It is no longer a major news event when a well-known charity goes under or has a major financial wobble. It’s the new normal.

When the worst happens, collapse is nearly always ascribed to the “climate change” in the finances of the sector and stricken charities are cast as polar bears stranded, helplessly, on floes of melting ice.

This is misleading and dangerous. So-called climate change for charities is real, but it doesn’t explain the fact that some organisations are coping with it much better than others. Seldom are hard questions being asked about the board and executive leadership of those organisations that fail. Why were they, apparently, unaware that the organisation was insolvent? Why did nobody ask the obvious questions about a bet-the-farm strategy?

Closer inspection of these organisations when they go bust tends to reveal a litany of self-inflicted wounds in the years before. You see a tendency to fudge rather than decide, naivety about new income and questionable decisions about burning reserves rather than investing in new offerings. Worst of all, you see a toleration of mediocrity at all levels. Everyone in a failing organisation, it seems, prefers a quiet life.

Possible to succeed

The good news that you rarely hear is that it is easily possible, even with glaciers melting all around us, to succeed as a charity into the 2020s. I am presently judging the Third Sector Awards and for the Charity of the Year we have to choose from a dazzling array of organisations that are bucking the trend. Many of these are in sectors where others are very publicly failing and claiming it’s all due to the inclement weather.

Likewise, in the Charity Chief Executive category, we see sector leaders who are the opposite of the asinine wafflers we tend to see dragged in front of parliamentary select committees, saying it was nothing to do when them. The sector’s best chief executives are people who are quietly building strong teams and attracting support from all sectors.

In between the stranded polar bears and the best-in-class is the largest group of charities by far – I call it the “big middle”. These are the decent, reasonably performing organisations that have the potential to go the way of the polar bears or become some of the best.

Which way it will go for the big middle depends, mostly, on the leadership in those organisations and the ability to make big decisions. After 25 years in the sector, I have come to the firm view that leadership matters more than almost everything else. You can have all the money, ideas and networks in the world, but without great leadership you are stuffed.

Hold up that mirror

As part of the charity’s leadership, the chief executive, the senior executive team, the chair and the board need to appreciate that they’re part of the one thing that can really make it happen for the organisation. Hold up that mirror. If you believe you can indeed deliver, you should pull out all the stops and make it happen. If you don’t, or harbour serious doubts about yourself or the people around you, you should go, for your own good and for the good of the charity. There will be another way to pay the mortgage and other ways to be happy. Other, better charities will fill the hole.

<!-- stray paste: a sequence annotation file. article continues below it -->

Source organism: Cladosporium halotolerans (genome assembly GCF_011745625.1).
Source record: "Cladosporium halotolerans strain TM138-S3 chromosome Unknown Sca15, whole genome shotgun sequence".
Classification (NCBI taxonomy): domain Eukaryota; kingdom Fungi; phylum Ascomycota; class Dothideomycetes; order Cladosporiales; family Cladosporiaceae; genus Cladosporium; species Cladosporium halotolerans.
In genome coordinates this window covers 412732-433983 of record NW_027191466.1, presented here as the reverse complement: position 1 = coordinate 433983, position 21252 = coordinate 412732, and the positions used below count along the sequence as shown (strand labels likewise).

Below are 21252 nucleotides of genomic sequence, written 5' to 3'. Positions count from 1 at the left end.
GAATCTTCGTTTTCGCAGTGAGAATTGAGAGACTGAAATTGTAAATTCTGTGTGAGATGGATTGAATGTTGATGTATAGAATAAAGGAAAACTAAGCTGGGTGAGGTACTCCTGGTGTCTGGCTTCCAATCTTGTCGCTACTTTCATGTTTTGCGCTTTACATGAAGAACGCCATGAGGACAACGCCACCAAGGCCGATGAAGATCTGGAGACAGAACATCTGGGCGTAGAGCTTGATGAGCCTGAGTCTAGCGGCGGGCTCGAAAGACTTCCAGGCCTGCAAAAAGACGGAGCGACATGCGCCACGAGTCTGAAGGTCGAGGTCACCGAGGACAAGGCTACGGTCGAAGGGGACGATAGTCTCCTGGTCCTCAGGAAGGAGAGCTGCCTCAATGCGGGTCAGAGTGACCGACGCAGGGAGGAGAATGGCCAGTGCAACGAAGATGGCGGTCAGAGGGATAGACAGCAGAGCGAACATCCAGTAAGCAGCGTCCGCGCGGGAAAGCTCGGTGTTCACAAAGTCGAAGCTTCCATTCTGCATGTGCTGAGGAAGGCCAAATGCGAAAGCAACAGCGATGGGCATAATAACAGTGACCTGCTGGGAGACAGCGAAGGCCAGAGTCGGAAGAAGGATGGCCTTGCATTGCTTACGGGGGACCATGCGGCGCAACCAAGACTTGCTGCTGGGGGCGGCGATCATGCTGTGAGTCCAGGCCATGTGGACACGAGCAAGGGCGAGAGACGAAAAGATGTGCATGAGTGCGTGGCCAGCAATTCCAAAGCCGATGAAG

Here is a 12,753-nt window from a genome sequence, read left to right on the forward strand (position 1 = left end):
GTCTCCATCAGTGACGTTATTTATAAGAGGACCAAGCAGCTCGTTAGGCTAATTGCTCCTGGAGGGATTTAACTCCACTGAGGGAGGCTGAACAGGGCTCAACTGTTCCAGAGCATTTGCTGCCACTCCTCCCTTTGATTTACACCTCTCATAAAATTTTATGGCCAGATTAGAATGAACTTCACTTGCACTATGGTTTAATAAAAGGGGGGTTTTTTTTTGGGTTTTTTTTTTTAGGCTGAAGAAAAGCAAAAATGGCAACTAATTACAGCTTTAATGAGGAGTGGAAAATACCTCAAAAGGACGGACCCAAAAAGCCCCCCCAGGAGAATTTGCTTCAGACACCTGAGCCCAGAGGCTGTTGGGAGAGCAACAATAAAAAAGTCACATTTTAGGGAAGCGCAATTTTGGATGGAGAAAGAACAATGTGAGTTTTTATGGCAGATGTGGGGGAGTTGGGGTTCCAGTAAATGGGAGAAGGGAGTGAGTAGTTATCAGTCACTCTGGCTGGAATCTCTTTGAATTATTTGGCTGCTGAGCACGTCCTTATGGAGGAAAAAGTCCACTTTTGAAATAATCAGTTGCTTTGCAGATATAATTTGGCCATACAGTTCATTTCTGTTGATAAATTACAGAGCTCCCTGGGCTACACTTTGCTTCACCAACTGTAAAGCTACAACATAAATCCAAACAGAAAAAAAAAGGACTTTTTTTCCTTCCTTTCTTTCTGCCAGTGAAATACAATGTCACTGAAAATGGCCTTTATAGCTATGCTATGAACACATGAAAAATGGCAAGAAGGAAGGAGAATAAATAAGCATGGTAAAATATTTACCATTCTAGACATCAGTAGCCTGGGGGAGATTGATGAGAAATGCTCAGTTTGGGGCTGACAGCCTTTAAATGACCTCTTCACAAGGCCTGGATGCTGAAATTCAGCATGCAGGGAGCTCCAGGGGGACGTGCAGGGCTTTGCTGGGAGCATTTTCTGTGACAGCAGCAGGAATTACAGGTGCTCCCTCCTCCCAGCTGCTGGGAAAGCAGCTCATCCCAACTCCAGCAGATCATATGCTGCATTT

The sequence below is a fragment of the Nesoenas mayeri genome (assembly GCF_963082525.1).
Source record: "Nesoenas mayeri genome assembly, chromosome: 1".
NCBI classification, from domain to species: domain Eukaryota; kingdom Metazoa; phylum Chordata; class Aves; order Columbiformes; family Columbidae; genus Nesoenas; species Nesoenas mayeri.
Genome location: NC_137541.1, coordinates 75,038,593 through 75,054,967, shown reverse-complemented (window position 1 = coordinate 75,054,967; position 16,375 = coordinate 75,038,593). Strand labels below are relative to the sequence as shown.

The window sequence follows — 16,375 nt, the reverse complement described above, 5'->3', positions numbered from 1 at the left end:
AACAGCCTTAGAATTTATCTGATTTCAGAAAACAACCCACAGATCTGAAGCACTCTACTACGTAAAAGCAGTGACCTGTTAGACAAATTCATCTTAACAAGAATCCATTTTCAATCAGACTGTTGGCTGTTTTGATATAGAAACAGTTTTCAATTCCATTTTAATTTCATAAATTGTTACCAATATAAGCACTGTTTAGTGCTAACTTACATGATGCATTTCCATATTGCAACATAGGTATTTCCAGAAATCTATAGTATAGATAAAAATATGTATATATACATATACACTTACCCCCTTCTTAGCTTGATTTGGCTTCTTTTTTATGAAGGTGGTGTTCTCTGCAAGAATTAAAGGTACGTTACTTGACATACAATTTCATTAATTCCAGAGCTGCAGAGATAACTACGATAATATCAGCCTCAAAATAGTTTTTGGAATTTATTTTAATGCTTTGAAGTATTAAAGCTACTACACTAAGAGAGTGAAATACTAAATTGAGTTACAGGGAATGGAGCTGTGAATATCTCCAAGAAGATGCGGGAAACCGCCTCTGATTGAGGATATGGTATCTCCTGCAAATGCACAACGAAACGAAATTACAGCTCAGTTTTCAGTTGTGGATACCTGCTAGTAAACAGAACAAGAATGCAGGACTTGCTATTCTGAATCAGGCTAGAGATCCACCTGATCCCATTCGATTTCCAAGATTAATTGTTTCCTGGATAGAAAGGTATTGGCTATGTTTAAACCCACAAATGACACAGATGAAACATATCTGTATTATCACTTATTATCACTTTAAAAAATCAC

Too little is said about how bloody hard leadership gets. If you’re going to make a success of the charity, it is going to be hard. You will not have the perfect work-life balance for a while, even as a trustee. If lifestyle is everything for you, you need to find an easier calling.

You will also need to make some gut-wrenching decisions about the people who work for you. They won’t all be good enough, even the ones you see as friends. Your team will almost certainly need to be smaller and better. The difficult truth is that some people are up to five times more productive than others. In a charity, you have to find the good ones and let the others go. Having done it myself many times, all I can say is that it does get easier. But it is a skill you must develop and use.

Finally, as a leader, you have to do your bit to keep the senior-level conversation honest and straightforward. When I go into organisations, I often find that the worse a state it is in, the less people talk about the problems. I am frequently amazed by how boards and executive teams skirt around the huge elephants sitting all around the room – elephants that, left unnamed, will soon trample the organisation beneath their feet. The best leaders bring an
organisation to its senses by powerfully articulating the matter in hand and facing the music.

Successful leaders

Last year, I wrote a book called How to Change the World, which profiled successful social sector leaders. These are the people who create or drive forward organisations that benefit society.

There are certain traits that mark out the most successful. They are brave on the difficult issues and don’t shirk a scary challenge. They are willing to put a huge personal shift in to move the organisation to success. They talk honestly and simply about the things that matter. And they set a high bar for the people around them, recognising both success and failure and acting upon it, promoting talent and moving out those who don’t make the cut.

Finally, these leaders know that moving out of the ice floes onto the dry uplands means making proper decisions, not fudging it, and avoiding drift and inertia. This decisiveness is probably the single most important characteristic in a successful charity leader in our sector as we go into the 2020s.

So the next time you read a “charity fails” headline, don’t just assume it is all down to climate change. Assume that it’s probably down to shockingly poor management, for this is probably nearer the truth. The charity sector will get better only if we all try to become as good as our best 10 per cent and stop making weak excuses for failure. Climate change is real. So too is adaptation. Adapt, dear reader, or die.